DISEASES OF PLANTS. In addition to being of great scientific interest. of arc of immense economic importanee. Losses running into millions of dollar, have been caused in .1111Crent ct by certain plant di,ea-es. In ra I ia the wheat-rust often greatly depreciate, the wheat crop; phylloxera has ravaged the vineyards of France: potato-rot held partly responsible for some of the famines in Ireland: mildew and black rot :t no seriou, enemies to grape culture in .kmerica. and in part, of California grape growing has been aban doned of While the oc eurrence, though not the valise,. of many plant 11 i has long been known, their definite study (phytoprithology) ha, liven devel oped since about Since that (late our knowledge of the tames of diseases and of the means of preventing them has been with remarkable rapidity. and no country ha, added more to this information than the United States, through the plant of the Depart ment of Agriculture and of the several agri• cultural experiment stations.
For ordinary purposes, plant may he according to their causes. into four categories—namely: I 1 ) Those caused by fungi; (2) those cawed by bacteria (3) those due to nematode, and insects: and (4) those due to physiological Taking these in the order of enumeration, the diseases due to fungi are given first rank. and they are perhaps the most spread and destructive of all. There is hardly a crop or a species of plant that is not liable to attacks of fungi through either its roots. stem, loaves, or fruit. The spores of fungi are exceedingly mi nute, and through them disease Is Spread. They are carried everywhere by the wind. by and other agencies. Finding lodgment upon a plant. if the conditions are favorable. it is at tacked. Plants not in perfect physical and physiological condition offer 1111. entrance to the germ lobe sprouted from the spore, and the thread-like mycelium spreads the disease through the host plant, as it is called, the fungus being referred to as a para,ite. All plant, are not ,ilbject to the attack of the same fungi, since certain conditions render a given plant immune to and susceptible to others: nor are all fungi parasitic. since s111111• live use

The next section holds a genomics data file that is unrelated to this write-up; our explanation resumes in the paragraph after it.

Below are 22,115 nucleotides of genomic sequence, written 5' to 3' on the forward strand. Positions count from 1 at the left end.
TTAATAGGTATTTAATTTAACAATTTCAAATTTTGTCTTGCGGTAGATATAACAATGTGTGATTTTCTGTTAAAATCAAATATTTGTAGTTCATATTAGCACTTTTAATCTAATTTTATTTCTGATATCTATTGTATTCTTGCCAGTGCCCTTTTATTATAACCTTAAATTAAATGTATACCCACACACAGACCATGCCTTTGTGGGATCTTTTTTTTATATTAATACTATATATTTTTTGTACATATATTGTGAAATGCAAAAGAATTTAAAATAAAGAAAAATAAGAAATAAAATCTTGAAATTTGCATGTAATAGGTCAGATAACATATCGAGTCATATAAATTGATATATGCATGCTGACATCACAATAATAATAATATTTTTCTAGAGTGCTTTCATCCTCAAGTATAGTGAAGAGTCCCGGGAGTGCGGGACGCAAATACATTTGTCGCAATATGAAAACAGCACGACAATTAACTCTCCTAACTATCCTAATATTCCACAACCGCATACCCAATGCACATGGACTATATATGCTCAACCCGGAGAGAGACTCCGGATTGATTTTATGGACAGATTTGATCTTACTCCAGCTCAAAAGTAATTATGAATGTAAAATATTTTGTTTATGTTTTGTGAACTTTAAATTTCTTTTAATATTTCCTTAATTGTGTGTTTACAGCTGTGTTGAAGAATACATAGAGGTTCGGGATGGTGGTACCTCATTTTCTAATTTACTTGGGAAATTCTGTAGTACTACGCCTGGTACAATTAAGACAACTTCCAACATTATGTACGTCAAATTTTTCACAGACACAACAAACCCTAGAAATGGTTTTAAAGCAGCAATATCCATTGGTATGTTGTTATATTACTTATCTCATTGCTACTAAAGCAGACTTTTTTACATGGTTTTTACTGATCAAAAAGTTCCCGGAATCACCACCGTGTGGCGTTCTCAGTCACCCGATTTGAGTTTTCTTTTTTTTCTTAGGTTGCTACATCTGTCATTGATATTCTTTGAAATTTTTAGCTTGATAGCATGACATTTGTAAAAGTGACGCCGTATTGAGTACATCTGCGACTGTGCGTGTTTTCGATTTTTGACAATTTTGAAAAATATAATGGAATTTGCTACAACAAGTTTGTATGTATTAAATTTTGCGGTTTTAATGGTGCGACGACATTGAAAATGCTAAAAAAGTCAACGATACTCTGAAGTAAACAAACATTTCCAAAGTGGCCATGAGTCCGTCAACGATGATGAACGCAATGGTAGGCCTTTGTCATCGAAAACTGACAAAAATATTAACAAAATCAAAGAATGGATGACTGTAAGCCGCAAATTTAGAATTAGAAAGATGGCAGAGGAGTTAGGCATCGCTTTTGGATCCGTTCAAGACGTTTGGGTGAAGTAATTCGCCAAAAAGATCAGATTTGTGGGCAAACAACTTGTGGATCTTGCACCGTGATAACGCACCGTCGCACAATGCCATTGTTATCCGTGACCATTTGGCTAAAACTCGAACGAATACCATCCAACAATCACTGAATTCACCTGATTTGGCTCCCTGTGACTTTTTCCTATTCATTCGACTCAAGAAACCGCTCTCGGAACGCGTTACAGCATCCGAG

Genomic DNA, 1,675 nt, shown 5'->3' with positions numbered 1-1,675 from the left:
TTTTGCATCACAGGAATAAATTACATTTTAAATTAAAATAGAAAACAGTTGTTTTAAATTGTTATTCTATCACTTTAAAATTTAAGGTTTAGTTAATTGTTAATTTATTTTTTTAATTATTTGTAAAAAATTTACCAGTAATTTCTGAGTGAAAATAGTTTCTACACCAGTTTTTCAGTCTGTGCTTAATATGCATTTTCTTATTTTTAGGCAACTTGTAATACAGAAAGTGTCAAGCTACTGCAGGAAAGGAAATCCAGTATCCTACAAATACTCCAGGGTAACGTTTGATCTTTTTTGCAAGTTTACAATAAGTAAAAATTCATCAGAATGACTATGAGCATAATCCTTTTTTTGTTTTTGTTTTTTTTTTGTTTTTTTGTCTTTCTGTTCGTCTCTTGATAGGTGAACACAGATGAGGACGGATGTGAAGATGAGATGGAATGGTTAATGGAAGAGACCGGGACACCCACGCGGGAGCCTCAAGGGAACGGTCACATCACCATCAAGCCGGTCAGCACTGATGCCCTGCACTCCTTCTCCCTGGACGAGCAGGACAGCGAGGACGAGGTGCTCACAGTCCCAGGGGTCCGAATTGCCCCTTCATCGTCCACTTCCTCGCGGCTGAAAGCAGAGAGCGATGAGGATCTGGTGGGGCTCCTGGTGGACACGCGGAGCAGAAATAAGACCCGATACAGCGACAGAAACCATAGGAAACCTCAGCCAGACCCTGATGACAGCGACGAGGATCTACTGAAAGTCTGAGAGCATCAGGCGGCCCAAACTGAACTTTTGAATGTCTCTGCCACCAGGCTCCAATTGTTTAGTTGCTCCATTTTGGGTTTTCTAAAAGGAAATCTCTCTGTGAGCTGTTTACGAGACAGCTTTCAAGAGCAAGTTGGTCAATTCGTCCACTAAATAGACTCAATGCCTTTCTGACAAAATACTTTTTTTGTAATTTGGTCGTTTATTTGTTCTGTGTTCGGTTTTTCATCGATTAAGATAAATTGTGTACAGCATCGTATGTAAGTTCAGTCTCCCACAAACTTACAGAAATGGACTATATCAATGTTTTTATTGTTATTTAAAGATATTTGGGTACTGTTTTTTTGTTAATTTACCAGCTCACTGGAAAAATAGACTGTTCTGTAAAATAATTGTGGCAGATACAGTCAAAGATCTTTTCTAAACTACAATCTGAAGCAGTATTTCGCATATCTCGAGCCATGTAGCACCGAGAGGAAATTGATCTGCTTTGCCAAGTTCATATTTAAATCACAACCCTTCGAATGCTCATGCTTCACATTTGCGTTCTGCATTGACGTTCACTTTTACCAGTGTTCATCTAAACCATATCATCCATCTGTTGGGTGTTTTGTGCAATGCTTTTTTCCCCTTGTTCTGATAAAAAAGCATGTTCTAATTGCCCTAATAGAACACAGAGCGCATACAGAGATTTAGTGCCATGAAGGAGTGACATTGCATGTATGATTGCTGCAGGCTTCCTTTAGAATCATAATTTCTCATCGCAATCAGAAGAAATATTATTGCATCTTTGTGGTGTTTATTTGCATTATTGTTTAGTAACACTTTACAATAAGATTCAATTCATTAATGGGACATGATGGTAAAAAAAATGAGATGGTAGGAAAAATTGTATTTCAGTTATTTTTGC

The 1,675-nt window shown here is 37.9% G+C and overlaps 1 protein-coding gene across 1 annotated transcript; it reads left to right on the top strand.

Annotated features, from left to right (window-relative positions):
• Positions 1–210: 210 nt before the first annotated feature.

fully as saprophytes 1111.111 (lead :11111 vegetation. Some fungi gain entrance to plants by sending their germ tulles through the minute breathing pores of the leaves; other, dissolve their way through the cuticle by means (if ferments which they secrete. Still other, known a, wound fungi cam gain entrance only through some wound 4011 the 1141,t plant. entranee having to be prepared for them. Once the host is attacked and the conditions of temperature and moisture favorable. the disease progrcs,es with great rapid ity• from individual to individual. and veritable epidemic. The host plant is injured in n min her of way,. snob as being robbed of its nouri,liment. having its w•lier-supply -lint off. etc. SOM.• parasites stimulate the host to un usual growth, as mu ay be seen in the g ills.
knot-, and smelling,. some of which are of gro tesque shape_: still others produce stunted growth in destroy the host plant entirely. Alany fungi whi•ii cause plant di-ease, are interest ing on :14.1.1111t of the fact that they exist in two form-. each of which live, upon ft different plant. The phases which belong to one cannot be made to grow upon the other, but the phase, of each host inocu late the other. This i, trite of the fungus causing apple-inst. the alternate form of which is found in the so-ealleil apple, of the nil• cedar or juniper. Different stage-. of nue of the wheat• rusts 1 Puccini:1 giaminis I are found upon wheat and upon the barberry-lcav( s. A lisea,c of pine occur- in another f, rill upon currant•leaves, and 111:111y Other are well known. Familiar examples of disease. causal by fungi are the rust, :Ind smut, of grain, potato-rot, grape-rot, clubroot. t ron-gall. plum-knot. n thra•nose of n ;An• lea f•spots, wilt mildew.. all more fully described under the mann , of their respective hosts.